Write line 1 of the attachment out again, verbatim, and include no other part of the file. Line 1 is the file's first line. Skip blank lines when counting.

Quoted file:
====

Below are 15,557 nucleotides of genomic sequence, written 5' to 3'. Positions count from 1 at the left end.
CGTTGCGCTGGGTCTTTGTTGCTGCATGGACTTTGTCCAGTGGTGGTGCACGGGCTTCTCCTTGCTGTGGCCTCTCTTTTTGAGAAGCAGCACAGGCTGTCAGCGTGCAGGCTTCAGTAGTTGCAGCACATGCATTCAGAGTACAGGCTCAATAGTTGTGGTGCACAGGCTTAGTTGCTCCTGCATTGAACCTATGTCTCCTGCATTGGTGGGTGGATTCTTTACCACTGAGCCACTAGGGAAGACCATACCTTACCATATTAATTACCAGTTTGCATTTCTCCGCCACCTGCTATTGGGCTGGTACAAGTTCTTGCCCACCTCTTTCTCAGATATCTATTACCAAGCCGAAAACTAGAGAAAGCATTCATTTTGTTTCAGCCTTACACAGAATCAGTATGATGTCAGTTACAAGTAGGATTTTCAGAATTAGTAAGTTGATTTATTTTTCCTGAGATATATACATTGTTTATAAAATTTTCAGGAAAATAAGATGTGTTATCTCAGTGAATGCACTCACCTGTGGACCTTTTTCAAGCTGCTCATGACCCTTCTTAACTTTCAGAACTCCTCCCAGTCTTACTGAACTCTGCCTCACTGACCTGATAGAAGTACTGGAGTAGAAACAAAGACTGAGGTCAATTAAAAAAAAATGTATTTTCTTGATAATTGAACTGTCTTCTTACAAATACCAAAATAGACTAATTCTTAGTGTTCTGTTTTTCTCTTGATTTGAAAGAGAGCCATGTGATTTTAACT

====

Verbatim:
Below are 15,557 nucleotides of genomic sequence, written 5' to 3'. Positions count from 1 at the left end.